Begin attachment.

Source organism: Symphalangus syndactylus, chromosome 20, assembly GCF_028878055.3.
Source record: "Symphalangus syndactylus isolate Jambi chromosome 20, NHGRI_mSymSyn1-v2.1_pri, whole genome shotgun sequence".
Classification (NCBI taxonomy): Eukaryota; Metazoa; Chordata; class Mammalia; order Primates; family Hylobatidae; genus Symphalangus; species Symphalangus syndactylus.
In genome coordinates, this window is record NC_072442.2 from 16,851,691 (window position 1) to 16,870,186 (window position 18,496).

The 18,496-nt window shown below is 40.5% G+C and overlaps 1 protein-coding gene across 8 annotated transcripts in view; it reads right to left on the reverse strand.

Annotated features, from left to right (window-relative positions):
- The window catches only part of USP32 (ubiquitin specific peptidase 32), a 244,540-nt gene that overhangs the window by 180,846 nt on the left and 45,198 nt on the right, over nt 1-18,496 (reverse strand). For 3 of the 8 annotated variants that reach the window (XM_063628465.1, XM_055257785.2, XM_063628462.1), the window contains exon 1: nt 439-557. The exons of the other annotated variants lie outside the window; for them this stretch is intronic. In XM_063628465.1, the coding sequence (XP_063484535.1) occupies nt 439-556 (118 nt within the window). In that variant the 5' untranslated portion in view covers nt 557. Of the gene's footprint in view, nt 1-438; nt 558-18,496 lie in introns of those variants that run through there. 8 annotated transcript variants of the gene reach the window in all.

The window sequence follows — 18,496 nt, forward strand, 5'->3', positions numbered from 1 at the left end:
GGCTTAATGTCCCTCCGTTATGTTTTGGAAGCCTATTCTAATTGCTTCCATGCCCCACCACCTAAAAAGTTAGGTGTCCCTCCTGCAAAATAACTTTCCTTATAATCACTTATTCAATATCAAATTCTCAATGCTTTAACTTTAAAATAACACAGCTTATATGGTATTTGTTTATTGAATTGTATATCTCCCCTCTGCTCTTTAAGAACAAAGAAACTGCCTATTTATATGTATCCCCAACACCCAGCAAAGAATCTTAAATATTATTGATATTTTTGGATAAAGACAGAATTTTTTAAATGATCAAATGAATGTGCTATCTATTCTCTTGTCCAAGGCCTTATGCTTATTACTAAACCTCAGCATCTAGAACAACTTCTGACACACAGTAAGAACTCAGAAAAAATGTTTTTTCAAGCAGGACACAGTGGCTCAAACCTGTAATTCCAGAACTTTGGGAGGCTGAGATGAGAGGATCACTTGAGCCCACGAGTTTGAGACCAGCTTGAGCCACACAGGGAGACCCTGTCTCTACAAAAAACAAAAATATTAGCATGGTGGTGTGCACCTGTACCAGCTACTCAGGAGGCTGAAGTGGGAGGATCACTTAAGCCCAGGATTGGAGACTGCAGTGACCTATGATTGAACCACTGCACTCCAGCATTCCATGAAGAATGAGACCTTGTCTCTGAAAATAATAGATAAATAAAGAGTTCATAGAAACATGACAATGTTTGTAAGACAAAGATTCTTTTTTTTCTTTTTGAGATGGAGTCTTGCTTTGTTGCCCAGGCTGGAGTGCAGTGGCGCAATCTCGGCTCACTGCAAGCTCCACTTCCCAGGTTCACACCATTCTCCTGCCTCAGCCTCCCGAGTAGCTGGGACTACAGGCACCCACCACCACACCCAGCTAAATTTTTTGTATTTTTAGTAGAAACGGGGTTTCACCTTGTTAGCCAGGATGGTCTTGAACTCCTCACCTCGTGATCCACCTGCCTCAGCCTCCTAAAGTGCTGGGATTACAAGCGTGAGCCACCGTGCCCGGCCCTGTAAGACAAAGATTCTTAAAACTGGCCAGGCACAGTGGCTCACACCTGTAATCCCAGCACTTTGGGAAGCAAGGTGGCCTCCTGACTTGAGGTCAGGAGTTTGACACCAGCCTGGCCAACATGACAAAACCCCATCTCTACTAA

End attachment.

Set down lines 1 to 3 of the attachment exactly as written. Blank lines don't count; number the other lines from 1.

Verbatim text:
Source organism: Symphalangus syndactylus, chromosome 20, assembly GCF_028878055.3.
Source record: "Symphalangus syndactylus isolate Jambi chromosome 20, NHGRI_mSymSyn1-v2.1_pri, whole genome shotgun sequence".
Classification (NCBI taxonomy): Eukaryota; Metazoa; Chordata; class Mammalia; order Primates; family Hylobatidae; genus Symphalangus; species Symphalangus syndactylus.